City of Roy Washington
City of Roy Washington
Form of Government
The City of Roy is a Code City under the laws of the State of Washington (Title 35A RCW), with a Mayor-Council form of government.
The City Council is the legislative body of the City of Roy. It is responsible for setting policy and appropriating City funds. In the determination of City policies and setting standards of service, the Council has the authority to adopt the annual budget, enact City laws (ordinances), levy taxes and authorize contracts and agreements.
Council members are elected by the voters on a non-partisan basis for four-year, overlapping terms. The Mayor is elected by the voters on a non-partisan basis for a four year term. The Mayor acts as the City Administrator and presides at all meetings of the City Council. The Mayor Pro-Tem acts in the absence of the Mayor.
An Ordinance sets the law for the City of Roy. A Resolution expresses Council’s policies or opinions. Each item is discussed and voted on individually.
How to Participate
Your views about government are important. Whether your visit is for the purpose of bringing information to the Council's attention, solving a problem, or simply to see what's going on, we hope you feel welcome at this meeting. We also hope that you will leave with a better understanding of your local city government.
Items to be considered by the Council are on the agenda, which is prepared in advance, and is available the Friday afternoon prior to the meeting. Anyone wishing to address the Council may do so during the “Citizen’s Requests to be Heard” portion of the meeting. Please fill out the Citizen’s Request to be Heard form and give to the City Clerk/Treasurer. You will have three minutes to address City Council. In presenting an issue, please remember that the Council will not usually have specific information available during the meeting. Your issue may be referred to staff or committee for research.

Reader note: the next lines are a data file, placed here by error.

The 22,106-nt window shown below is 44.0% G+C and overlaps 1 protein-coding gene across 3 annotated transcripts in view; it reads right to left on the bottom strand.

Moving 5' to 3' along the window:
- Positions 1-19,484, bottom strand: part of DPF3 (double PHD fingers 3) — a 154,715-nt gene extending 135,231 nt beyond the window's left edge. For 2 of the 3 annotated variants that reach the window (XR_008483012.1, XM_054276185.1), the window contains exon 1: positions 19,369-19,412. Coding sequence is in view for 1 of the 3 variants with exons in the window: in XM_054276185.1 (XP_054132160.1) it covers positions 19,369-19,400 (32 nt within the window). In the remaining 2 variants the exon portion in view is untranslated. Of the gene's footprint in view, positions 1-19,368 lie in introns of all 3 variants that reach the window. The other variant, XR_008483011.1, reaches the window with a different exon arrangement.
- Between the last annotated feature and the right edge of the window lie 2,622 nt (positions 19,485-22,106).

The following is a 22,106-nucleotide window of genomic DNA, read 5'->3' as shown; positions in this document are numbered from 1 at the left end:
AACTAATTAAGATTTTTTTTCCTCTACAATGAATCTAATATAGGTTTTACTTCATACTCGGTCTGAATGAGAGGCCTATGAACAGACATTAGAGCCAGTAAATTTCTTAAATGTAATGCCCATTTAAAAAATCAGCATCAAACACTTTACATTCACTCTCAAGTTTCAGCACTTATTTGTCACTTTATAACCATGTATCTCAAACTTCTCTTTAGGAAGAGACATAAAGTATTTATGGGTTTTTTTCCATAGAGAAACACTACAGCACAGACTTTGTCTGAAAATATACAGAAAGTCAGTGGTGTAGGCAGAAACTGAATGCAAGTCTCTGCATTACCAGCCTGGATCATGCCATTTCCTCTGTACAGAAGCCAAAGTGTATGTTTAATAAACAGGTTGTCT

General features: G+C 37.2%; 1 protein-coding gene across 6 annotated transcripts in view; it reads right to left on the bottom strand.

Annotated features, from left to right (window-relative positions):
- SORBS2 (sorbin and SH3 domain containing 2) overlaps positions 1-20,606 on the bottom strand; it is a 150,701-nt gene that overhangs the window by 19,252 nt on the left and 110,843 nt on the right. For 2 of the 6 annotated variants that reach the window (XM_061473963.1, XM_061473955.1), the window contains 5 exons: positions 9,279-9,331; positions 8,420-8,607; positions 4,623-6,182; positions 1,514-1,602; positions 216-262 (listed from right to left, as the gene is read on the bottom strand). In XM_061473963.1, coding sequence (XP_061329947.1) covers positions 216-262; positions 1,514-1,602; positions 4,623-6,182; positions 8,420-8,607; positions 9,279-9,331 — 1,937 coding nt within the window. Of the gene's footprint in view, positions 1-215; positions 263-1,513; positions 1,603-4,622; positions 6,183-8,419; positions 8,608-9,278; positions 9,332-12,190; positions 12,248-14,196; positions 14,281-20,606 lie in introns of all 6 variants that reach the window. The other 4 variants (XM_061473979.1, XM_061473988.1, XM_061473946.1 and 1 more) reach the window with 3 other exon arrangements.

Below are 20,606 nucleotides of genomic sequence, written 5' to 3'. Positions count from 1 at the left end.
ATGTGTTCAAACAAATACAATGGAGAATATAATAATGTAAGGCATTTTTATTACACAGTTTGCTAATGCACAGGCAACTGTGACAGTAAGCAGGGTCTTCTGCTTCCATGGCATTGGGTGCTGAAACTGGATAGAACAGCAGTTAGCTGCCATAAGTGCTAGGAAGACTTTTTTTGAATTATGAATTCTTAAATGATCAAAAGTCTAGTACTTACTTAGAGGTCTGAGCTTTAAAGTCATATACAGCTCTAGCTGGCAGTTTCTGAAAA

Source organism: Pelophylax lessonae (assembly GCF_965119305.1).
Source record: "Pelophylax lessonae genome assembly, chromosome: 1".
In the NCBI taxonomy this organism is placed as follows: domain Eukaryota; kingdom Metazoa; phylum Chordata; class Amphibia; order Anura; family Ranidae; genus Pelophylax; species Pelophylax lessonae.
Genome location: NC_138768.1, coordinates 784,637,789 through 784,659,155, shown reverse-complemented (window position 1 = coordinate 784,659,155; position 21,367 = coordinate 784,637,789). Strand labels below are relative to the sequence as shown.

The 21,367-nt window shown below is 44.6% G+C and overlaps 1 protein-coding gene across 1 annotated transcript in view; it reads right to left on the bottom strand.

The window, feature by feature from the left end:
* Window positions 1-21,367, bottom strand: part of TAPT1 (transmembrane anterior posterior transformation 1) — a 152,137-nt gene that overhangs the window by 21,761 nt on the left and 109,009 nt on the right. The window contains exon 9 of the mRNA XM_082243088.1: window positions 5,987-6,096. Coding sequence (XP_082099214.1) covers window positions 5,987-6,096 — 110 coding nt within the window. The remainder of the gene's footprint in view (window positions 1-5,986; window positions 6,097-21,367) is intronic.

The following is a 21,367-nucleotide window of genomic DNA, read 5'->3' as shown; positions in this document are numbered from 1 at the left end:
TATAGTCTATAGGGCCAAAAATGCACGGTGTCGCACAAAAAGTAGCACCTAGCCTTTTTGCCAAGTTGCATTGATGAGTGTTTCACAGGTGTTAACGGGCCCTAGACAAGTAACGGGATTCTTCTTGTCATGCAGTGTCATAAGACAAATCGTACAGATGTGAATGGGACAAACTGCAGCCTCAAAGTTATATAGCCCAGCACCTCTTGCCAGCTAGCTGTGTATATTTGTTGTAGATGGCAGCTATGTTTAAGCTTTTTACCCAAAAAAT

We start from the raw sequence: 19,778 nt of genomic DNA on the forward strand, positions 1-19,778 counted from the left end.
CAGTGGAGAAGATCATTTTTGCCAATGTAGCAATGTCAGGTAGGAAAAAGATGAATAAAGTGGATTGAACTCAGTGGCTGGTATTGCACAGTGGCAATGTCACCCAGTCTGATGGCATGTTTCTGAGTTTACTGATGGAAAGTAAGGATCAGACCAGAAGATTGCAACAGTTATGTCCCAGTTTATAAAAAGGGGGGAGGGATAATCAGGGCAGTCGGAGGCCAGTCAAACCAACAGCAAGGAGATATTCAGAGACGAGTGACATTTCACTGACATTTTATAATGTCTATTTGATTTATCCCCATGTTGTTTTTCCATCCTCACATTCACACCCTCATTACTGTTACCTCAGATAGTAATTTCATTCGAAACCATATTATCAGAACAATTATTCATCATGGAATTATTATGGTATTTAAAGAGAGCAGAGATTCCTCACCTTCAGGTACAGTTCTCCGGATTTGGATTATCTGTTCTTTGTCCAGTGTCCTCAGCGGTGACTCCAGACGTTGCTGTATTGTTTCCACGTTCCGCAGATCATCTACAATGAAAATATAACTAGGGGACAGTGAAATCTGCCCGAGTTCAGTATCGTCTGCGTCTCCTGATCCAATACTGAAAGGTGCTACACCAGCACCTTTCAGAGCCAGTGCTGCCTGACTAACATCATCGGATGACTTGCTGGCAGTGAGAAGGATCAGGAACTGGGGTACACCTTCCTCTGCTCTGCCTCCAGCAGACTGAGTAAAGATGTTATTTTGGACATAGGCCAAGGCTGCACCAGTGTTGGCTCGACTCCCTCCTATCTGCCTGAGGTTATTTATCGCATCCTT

The purpose of a public hearing is for the public to provide the Council with information and opinions on the subject on which the hearing was convened. It is an official “on-the-record,” one-way communication geared toward giving the Council members data they should consider in their decision-making process.
To allow every participant a fair opportunity to be heard, statements should not exceed five minutes in duration. No person may speak a second time until everyone has had an opportunity to address the Council. Complex information should be put in writing with copies provided to the Clerk for insertion into the record and distribution to the Council.
Occasionally, executive sessions are held to allow the Council to meet in closed session to discuss complaints, real estate purchases or lawsuits. These sessions are not open to the public and no decisions are made during these sessions.